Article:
992G Wheel Loader and 854G Wheel Dozer Braking System Brake Control Valve (Service) Caterpillar


Brake Control Valve (Service)
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The service brake control valve is connected to the right pedal assembly. The control valve is mounted beneath the cab platform.




Illustration 1g00103392

(1) Brake port for the rear service brakes. (2) Accumulator port for the rear service brakes. (3) Tank port for the rear axle. (4) Brake port for the front service brakes. (5) Accumulator port for the front service brakes. (6) Tank port for the front axle.




Illustration 2g00102712

Service Brake Control Valve

(1) Brake port for the rear service brakes. (2) Accumulator port for the rear service brakes. (4) Brake port for the front service brakes. (5) Accumulator port for the front service brakes.




Illustration 3g00102714

View A-A

(1) Brake port for the rear service brakes. (3) Tank port for the rear axle. (4) Brake port for the front service brakes. (6) Tank port for the front axle. (7) Modulating spring. (8) Piston. (9) Modulating spring. (10) Brake pedal return spring. (11) Upper spool. (12) Retainer assembly. (13) Pilot oil passage. (14) Passage. (15) Accumulator port for the rear axle. (16) Cavity. (17) Lower spool. (18) Pilot oil passage. (19) Cavity. (20) Accumulator port for the front axle. (21) Spring.

The service brake control valve is a fully split modulating valve with two independent output pressures. The valve is actuated by a camshaft which can be actuated by either brake pedal.

The service brake control valve controls the modulation of high pressure oil flow from the accumulators to the service brakes. The position of either brake pedal causes a specific pressure at the service brakes. As the position of the pedal changes, the pressure at the service brakes also changes.

When piston (8) is pushed downward by the linkage of the camshaft, pedal force acts to compress modulating spring (7), modulating spring (9), and brake pedal return spring (10). The compression of these springs forces spools (11) and (17) to move downward.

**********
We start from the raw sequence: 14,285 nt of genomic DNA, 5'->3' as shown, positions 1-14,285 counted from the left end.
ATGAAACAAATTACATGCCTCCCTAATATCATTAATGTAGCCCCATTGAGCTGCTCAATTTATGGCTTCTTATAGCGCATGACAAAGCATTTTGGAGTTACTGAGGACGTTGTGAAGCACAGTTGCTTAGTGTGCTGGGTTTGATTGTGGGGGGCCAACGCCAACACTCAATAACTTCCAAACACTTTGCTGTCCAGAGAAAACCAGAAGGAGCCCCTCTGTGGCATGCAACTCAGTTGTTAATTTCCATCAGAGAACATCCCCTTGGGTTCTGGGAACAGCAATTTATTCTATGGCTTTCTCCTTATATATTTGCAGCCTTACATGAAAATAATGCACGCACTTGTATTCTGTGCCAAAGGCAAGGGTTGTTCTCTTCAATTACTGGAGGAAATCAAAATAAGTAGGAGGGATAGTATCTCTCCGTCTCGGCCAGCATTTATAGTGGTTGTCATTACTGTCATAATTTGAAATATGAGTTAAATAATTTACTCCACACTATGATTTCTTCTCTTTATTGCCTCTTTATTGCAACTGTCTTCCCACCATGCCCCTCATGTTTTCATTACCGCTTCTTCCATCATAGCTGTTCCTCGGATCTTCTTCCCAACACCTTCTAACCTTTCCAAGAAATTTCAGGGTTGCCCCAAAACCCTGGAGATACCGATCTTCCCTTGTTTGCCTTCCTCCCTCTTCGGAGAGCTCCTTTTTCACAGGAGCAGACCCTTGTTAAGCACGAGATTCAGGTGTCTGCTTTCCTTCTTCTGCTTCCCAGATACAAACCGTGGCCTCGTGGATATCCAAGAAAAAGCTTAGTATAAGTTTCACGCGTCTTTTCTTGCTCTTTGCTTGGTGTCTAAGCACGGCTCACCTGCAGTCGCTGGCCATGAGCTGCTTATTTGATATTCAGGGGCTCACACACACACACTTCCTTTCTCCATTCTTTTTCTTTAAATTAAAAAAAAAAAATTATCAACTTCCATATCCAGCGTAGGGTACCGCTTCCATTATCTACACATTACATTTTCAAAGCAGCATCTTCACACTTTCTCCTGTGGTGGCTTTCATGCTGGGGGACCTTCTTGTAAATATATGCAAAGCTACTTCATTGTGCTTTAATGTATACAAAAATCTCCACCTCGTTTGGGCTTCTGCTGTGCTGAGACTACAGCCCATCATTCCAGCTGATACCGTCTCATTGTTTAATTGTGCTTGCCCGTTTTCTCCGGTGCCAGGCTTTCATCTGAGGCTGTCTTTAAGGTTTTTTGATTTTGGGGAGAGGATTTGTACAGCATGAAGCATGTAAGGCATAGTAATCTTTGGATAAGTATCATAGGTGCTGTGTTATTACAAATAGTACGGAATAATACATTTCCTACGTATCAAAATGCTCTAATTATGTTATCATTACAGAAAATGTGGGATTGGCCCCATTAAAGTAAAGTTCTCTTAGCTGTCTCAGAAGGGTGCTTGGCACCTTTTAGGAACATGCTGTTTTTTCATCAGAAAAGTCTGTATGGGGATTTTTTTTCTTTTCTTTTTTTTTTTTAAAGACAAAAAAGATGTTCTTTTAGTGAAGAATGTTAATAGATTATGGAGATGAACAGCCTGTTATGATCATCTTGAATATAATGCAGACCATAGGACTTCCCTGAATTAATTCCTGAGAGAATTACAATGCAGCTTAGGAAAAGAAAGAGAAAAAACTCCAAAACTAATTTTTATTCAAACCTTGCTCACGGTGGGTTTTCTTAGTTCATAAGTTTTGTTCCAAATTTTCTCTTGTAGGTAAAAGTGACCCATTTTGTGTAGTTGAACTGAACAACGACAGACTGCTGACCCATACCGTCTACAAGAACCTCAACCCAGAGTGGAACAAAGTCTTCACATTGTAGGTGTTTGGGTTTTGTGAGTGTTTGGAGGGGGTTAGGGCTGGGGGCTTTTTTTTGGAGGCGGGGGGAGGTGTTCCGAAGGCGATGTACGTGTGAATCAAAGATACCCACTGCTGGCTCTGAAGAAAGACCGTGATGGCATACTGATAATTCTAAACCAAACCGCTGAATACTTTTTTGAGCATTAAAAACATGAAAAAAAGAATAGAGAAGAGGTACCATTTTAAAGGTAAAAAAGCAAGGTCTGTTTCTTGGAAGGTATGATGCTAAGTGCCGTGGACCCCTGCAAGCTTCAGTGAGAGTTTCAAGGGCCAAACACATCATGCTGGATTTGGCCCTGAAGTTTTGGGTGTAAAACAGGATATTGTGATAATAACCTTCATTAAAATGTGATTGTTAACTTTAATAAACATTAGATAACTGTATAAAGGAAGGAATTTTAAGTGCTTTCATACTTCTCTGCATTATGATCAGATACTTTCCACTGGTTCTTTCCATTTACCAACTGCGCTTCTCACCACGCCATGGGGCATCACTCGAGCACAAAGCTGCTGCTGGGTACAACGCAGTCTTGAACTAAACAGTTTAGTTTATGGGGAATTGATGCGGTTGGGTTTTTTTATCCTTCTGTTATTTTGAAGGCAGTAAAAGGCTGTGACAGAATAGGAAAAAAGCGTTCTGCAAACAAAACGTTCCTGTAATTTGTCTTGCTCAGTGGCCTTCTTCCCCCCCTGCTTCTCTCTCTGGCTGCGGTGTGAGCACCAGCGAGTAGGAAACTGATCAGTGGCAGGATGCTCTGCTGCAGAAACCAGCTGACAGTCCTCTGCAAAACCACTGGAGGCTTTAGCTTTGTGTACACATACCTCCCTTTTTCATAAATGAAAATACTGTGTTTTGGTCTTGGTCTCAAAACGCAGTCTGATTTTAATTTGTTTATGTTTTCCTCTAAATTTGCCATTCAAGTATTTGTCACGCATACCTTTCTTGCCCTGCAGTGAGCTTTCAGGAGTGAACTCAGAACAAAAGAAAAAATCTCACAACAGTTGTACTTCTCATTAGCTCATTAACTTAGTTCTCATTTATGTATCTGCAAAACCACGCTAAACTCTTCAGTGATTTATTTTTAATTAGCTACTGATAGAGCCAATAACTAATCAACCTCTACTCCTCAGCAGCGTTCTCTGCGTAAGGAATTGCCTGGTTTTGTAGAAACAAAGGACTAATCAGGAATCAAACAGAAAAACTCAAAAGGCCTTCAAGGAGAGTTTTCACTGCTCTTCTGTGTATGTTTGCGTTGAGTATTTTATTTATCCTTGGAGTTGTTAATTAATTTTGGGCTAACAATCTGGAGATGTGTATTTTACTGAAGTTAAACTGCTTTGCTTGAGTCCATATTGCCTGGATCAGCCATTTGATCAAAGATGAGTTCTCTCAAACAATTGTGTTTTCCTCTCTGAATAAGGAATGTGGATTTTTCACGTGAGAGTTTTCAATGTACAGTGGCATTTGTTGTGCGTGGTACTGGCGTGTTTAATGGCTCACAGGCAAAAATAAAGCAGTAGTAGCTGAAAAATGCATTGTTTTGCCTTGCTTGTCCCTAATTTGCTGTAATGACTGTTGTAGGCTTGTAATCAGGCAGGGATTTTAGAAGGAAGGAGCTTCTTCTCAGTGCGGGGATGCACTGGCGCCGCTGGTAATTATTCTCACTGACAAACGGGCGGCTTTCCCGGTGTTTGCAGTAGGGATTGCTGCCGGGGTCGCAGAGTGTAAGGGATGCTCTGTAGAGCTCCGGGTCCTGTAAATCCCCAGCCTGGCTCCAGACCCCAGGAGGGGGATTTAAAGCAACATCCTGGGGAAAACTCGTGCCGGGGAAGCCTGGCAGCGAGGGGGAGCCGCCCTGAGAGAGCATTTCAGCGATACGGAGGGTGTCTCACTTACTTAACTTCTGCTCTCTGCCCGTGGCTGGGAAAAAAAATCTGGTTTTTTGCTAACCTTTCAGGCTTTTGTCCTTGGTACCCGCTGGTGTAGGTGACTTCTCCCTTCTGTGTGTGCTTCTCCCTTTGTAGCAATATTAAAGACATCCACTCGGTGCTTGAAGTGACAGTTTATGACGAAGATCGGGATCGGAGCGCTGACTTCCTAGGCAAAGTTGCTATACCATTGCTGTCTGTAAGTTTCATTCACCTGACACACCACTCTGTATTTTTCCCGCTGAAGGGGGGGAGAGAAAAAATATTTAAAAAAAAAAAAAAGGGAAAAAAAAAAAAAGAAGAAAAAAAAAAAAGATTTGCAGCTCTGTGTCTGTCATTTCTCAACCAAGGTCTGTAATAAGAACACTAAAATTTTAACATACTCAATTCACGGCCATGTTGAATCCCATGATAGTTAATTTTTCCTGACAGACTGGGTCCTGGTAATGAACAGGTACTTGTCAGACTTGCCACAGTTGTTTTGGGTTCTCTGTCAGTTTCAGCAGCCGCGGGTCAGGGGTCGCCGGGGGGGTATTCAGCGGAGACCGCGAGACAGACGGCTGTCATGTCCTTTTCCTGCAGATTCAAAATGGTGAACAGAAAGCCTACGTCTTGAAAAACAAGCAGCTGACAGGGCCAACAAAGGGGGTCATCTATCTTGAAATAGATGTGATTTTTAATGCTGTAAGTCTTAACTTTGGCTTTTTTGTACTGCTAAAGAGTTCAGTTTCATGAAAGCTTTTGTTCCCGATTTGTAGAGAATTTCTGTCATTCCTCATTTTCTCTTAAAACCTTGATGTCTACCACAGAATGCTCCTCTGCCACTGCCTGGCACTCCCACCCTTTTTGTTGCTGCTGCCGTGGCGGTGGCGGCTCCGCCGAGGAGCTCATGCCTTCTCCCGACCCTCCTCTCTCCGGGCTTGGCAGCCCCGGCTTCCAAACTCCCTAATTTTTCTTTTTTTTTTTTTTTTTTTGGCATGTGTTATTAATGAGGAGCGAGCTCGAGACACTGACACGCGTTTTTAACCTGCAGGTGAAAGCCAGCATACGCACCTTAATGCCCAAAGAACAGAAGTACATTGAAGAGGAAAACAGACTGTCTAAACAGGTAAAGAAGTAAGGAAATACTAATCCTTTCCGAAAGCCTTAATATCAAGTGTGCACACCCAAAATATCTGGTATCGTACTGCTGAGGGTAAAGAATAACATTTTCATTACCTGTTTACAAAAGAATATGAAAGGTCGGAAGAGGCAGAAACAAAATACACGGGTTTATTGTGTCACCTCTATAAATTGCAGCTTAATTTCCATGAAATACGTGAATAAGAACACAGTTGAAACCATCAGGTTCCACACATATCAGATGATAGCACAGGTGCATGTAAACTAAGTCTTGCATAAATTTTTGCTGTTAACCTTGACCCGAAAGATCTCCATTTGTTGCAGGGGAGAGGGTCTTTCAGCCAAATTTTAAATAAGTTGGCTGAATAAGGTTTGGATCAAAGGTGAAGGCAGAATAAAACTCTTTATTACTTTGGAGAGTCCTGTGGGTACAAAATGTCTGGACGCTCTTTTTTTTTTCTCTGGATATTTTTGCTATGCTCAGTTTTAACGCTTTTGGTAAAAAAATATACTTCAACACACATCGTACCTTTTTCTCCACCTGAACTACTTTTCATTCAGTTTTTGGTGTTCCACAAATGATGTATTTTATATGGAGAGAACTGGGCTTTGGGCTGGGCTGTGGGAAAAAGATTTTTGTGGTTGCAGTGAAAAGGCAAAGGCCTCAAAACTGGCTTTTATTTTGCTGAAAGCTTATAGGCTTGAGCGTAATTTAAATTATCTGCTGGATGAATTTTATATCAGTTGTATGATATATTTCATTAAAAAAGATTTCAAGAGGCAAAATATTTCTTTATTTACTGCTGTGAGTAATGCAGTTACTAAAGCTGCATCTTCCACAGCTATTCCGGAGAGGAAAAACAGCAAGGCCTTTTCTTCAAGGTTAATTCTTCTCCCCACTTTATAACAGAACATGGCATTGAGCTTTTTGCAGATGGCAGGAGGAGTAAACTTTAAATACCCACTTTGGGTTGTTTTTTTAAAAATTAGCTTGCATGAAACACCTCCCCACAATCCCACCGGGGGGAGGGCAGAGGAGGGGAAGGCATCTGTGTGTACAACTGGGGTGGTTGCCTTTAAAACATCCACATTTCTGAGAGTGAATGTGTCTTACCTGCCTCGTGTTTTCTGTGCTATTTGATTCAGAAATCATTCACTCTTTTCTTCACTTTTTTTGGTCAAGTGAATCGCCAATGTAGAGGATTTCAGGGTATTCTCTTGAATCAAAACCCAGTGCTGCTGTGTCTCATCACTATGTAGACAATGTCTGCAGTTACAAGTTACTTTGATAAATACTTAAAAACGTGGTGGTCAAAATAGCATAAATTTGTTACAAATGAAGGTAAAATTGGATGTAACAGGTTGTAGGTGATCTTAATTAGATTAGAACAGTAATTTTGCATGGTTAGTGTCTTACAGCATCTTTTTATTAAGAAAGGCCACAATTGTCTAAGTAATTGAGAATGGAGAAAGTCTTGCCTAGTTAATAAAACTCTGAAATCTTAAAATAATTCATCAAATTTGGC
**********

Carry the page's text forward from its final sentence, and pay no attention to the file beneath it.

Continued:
The flow of oil through passages (14) to the hydraulic tank is blocked when the spools move downward. When the spools move down farther, the accumulator oil pressure is applied to the service brakes. Passage (14) connects the accumulator oil pressure from accumulator ports (15) and (20) to the service brakes through brake ports (1) and (4) .

As oil flows from the accumulators to the service brakes, oil also flows through passages (13) and (18) to cavities (16) and (19). The service brakes and the respective cavity have the same oil pressure.

The oil pressure in cavity (19) and the force of spring (21) act to balance lower valve spool (17) against the force that is created by the oil pressure in cavity (16). In the same manner, pressure in cavity (18) creates a force against the bottom of upper valve spool (11). This force is balanced by the force of modulation springs (7) and (9) at the top of the spool.

The force of springs (7), (9), and (10) act to balance the force that is applied to the brake pedal. Upward movement of valve spools (11) and (17) causes accumulator ports (15) and (20) to be covered. The level of pressure in the independent valve sections create a force. This force is a type of feedback that allows the operator to modulate pressure to the service brakes.